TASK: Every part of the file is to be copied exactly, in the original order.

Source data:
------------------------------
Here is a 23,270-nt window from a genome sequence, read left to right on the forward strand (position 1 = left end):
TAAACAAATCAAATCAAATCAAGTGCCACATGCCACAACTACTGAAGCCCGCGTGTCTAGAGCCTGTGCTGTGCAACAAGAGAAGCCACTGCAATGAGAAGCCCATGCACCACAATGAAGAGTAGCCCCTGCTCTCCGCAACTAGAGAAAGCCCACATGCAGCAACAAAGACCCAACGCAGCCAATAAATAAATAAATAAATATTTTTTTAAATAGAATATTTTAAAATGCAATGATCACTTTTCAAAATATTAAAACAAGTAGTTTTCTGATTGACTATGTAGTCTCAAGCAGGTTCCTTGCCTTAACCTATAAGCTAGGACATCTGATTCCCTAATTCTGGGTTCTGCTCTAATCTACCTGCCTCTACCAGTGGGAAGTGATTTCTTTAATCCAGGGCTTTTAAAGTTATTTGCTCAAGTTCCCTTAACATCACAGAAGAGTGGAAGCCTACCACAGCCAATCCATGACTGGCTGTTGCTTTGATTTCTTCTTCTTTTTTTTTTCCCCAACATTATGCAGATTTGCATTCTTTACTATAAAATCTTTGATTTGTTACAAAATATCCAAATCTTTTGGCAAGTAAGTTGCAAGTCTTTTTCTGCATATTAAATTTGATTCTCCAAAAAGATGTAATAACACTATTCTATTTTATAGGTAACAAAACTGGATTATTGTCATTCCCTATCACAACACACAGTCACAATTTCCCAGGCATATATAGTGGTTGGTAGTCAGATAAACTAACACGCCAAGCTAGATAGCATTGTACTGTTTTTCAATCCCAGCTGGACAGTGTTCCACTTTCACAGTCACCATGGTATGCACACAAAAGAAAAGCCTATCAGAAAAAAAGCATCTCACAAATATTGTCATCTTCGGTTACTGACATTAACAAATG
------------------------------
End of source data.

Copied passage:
Here is a 23,270-nt window from a genome sequence, read left to right on the forward strand (position 1 = left end):
TAAACAAATCAAATCAAATCAAGTGCCACATGCCACAACTACTGAAGCCCGCGTGTCTAGAGCCTGTGCTGTGCAACAAGAGAAGCCACTGCAATGAGAAGCCCATGCACCACAATGAAGAGTAGCCCCTGCTCTCCGCAACTAGAGAAAGCCCACATGCAGCAACAAAGACCCAACGCAGCCAATAAATAAATAAATAAATATTTTTTTAAATAGAATATTTTAAAATGCAATGATCACTTTTCAAAATATTAAAACAAGTAGTTTTCTGATTGACTATGTAGTCTCAAGCAGGTTCCTTGCCTTAACCTATAAGCTAGGACATCTGATTCCCTAATTCTGGGTTCTGCTCTAATCTACCTGCCTCTACCAGTGGGAAGTGATTTCTTTAATCCAGGGCTTTTAAAGTTATTTGCTCAAGTTCCCTTAACATCACAGAAGAGTGGAAGCCTACCACAGCCAATCCATGACTGGCTGTTGCTTTGATTTCTTCTTCTTTTTTTTTTCCCCAACATTATGCAGATTTGCATTCTTTACTATAAAATCTTTGATTTGTTACAAAATATCCAAATCTTTTGGCAAGTAAGTTGCAAGTCTTTTTCTGCATATTAAATTTGATTCTCCAAAAAGATGTAATAACACTATTCTATTTTATAGGTAACAAAACTGGATTATTGTCATTCCCTATCACAACACACAGTCACAATTTCCCAGGCATATATAGTGGTTGGTAGTCAGATAAACTAACACGCCAAGCTAGATAGCATTGTACTGTTTTTCAATCCCAGCTGGACAGTGTTCCACTTTCACAGTCACCATGGTATGCACACAAAAGAAAAGCCTATCAGAAAAAAAGCATCTCACAAATATTGTCATCTTCGGTTACTGACATTAACAAATG